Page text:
"Frog Music keeps us captivated because Donoghue has filled the foreground and background of this wild tale with irresistibly vivid characters." Ron Charles, The Washington Post VS "The first quarter of Frog Music is as ‘frail’ – ‘a namby-pamby euphemism for selling it ’ – as the women ‘of no character’ who people its pages. The drama of the post-murder strand is laboured… The novel does gather strength, however." Laura Gallagher, Literary Review
The Temporary Gentleman  by Sebastian Barry
Reviews Buy | Comment |
"A novel of dissolution ... But the poetry of it all is so strong-pulsed that we find ourselves lost in language." Sheena Joughin, The Telegraph VS "Barry’s pumped-up prose seems designed to inflate the importance of his themes." David Grylls, The Sunday Times
Northanger Abbey by Val McDermid
Reviews | Buy | Comment |
“McDermid has made a brilliant job of the mission she’s been given.” John Sutherland, The Financial Times VS "These modern characters go through timeless Austen emotions — love, grief, loss — but there is infinitely less at stake." Lucy Atkins, The Sunday Times
Best of the rest
Kinder Than Solitude by Yiyun Li, Troilus and Criseyde by Lavinia Greenlaw, Treachery by SJ Parris, Viper Wine by Hermione Eyre.
Pick of the paperbacks
Blood & Beauty by Sarah Dunant, The Luminaries by Eleanor Catton, The Son by Philipp Meyer
Thrive by Arianna Huffington
Reviews | Buy Comment |
"...full of fascinating research, much fire and passion… I wish she would choose me to be her new best friend" Yasmin Alibhai-Brown, The Independent VS "Pointless... Huffington didn’t need the money and I can’t see this book enhancing her reputation. I don’t know why she did it." Jenni Russell, The Sunday Times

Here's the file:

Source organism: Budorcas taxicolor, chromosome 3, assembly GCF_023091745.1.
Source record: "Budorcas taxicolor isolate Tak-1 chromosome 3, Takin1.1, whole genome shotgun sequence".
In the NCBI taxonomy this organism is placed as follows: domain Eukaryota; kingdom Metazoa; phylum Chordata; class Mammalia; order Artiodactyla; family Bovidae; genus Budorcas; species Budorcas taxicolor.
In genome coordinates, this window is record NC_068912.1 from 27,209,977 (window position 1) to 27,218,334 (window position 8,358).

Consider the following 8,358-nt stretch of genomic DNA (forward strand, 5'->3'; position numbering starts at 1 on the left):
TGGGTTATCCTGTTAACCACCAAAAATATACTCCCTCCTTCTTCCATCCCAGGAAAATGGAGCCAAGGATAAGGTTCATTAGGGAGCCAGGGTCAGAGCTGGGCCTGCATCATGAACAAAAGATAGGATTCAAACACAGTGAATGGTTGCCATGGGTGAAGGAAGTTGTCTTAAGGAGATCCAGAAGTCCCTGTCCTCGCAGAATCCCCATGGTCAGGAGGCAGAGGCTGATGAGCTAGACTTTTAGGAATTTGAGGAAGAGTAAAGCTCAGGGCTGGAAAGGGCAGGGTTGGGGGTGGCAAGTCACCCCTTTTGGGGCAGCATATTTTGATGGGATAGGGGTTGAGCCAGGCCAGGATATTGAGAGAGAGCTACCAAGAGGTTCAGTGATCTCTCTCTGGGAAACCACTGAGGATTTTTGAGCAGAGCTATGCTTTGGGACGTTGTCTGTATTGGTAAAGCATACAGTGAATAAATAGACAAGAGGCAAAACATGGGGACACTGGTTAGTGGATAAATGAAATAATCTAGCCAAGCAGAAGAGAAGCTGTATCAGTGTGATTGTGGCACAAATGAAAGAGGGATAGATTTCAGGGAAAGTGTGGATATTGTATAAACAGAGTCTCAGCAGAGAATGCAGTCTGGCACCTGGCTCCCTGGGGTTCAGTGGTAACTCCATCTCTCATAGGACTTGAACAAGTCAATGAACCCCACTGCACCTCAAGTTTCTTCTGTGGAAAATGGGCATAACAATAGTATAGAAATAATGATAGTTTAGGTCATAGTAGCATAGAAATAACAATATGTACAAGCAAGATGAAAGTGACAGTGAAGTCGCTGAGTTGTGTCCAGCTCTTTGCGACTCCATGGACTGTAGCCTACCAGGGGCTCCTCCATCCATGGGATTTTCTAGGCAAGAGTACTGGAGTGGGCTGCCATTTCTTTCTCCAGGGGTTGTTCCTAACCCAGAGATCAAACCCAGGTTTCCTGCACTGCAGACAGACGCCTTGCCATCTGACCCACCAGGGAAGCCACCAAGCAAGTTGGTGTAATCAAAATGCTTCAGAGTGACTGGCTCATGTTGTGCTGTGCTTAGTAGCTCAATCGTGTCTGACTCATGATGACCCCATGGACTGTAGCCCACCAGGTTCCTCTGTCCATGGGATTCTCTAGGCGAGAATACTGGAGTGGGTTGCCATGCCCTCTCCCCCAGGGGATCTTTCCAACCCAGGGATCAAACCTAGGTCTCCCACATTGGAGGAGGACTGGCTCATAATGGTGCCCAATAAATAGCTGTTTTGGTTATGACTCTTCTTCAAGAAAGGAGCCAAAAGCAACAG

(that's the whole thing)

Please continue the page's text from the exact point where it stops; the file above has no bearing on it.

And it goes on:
B is for Bauhaus by Deyan Sudjic
Reviews | Buy | Comment |
"A collection of thoughtful, absorbing essays about many aspects of modern design, a subject nobody writes better about than Sudjic — essays that have, alas, been presented in an irritating A to Z format" David Sexton, Evening Standard VS "There may be some strange people out there who long to go to Islington dinner parties but fret about what to talk about if invited. If so, this is the book for them." Richard Morrison, The Times
The Gardens of the British Working Class by Margaret Willes
Reviews | Buy | Comment |

"Marvellous... Her book is a virtually inexhaustible source of pleasure. Just like a garden, in fact." John Carey, Sunday Times VS "...there is too much of the musty smell of the library here, and not enough of the rich savour of newly turned earth." Tom Fort, Telegraph


Which author do you have a crush on?
Virginia Woolf. And she liked the ladies, so I reckon I would have been in with a shot…

What’s the sexiest thing you’ve ever read?
The Horse Whisperer by Nicholas Evans. In my defence, I was thirteen and found pretty much everything I read sexy.

Which book would you give someone you’re trying to impress? 
The Brothers Karamazov is pretty impressive, but it’s too heavy to carry on a date. My Dad’s latest collection of poetry, I reckon. It’s a nice slim volume – and it’s boasting but in a ‘proud daughter’ kind of way which makes it ok. 

Katie, 28, Bethnal Green

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Milele Safari: An Eternal Journey by Jan Hawke

What do you want readers to take away from the book?
A sense of ‘being there’ I think. A recent reviewer said they thought I’d poured heart and soul into the writing and the reason for that was because I wanted to get across the ambiguous, frustrating enthralment Africa casts over outsiders. Also the human aspects of having to live in such extremes of wealth and poverty, beauty and travesty — in most respects the book is about what it means to be human and all that entails, even though I’ve never held a gun or physically harmed another person or animal. Life is a journey. The passion is forever. It’s all in the title.